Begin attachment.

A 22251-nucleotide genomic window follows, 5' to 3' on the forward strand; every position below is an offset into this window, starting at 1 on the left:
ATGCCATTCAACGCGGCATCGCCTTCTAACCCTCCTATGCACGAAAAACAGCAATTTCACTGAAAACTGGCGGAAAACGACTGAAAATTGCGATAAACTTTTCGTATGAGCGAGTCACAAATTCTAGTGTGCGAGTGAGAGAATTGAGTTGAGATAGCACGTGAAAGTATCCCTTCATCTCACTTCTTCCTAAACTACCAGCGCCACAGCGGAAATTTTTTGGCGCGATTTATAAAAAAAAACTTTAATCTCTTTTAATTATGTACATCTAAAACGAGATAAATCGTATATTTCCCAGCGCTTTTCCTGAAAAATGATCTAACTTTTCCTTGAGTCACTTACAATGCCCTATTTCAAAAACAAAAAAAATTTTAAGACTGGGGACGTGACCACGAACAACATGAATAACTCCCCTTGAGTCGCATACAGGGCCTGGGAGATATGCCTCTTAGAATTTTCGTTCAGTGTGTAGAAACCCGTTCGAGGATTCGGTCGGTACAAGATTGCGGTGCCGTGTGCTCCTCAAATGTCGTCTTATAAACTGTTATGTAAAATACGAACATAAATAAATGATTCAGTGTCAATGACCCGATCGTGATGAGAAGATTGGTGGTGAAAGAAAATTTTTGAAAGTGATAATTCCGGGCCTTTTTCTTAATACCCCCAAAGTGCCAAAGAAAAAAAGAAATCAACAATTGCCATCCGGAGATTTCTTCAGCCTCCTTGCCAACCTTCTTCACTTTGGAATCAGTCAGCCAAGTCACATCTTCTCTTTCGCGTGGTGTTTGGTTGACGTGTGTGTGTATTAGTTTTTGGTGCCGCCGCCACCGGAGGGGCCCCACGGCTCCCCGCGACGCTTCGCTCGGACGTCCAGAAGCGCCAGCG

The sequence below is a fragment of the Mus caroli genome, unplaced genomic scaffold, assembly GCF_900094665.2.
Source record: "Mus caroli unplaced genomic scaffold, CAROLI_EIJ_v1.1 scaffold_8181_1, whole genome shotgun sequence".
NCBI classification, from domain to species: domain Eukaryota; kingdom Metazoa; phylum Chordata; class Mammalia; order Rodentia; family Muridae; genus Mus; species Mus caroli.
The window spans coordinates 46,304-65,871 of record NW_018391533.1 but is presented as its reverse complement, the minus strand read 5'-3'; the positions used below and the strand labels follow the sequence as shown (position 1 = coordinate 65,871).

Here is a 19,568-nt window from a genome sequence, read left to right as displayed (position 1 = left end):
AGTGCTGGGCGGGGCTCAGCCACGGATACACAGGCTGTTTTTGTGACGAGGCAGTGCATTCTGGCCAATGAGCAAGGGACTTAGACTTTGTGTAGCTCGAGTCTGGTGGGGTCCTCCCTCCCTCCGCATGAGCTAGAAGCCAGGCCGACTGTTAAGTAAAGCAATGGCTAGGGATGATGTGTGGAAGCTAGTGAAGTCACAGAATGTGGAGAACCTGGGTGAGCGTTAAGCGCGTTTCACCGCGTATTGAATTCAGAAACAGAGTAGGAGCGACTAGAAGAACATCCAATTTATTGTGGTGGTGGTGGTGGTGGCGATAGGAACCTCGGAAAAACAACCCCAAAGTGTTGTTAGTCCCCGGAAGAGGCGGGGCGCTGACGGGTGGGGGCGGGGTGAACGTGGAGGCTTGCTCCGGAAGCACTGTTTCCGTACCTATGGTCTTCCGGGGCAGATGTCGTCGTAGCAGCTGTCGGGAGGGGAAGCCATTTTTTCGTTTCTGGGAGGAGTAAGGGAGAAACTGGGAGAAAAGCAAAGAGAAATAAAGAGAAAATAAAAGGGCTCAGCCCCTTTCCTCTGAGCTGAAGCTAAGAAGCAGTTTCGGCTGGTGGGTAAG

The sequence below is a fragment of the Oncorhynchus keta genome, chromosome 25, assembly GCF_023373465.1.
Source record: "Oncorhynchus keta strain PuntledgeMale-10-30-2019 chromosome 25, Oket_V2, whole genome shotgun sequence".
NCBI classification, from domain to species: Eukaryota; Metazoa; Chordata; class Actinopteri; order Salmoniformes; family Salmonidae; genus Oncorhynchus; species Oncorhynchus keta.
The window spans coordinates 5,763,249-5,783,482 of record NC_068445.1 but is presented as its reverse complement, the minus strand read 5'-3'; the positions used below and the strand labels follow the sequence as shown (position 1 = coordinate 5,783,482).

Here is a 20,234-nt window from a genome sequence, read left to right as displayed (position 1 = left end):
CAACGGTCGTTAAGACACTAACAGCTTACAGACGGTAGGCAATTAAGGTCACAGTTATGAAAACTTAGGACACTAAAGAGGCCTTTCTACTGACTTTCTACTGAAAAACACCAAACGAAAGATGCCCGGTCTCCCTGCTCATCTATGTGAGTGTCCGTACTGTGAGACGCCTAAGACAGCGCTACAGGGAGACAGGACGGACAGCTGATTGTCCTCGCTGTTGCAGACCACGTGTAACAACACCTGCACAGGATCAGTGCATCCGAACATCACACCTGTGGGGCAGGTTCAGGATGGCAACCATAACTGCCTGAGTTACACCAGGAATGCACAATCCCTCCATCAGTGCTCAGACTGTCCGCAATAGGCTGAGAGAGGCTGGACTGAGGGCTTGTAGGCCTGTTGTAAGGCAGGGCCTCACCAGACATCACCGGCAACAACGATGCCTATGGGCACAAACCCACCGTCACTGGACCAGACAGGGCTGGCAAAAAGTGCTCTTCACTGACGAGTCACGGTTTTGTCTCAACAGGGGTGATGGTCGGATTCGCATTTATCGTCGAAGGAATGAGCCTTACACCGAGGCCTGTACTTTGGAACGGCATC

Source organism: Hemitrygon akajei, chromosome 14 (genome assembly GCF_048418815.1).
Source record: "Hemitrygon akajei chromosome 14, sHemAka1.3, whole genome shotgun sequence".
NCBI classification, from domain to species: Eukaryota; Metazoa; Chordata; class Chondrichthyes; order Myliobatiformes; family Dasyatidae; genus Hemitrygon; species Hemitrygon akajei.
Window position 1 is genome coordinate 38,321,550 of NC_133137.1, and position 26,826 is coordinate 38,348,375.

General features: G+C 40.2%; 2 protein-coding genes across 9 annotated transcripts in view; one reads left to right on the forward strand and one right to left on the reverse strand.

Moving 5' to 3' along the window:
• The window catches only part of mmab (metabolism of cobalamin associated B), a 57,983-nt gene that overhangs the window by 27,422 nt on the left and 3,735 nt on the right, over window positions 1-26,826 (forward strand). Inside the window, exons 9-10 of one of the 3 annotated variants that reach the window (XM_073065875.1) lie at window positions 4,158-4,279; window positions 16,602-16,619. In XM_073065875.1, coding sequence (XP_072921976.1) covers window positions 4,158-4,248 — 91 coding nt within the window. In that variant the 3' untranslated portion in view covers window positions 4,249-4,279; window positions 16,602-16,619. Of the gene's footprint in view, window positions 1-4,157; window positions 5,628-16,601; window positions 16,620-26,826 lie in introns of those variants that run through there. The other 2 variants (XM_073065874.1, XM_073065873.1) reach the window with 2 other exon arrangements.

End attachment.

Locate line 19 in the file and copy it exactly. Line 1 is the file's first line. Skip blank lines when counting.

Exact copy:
General features: G+C 40.2%; 2 protein-coding genes across 9 annotated transcripts in view; one reads left to right on the forward strand and one right to left on the reverse strand.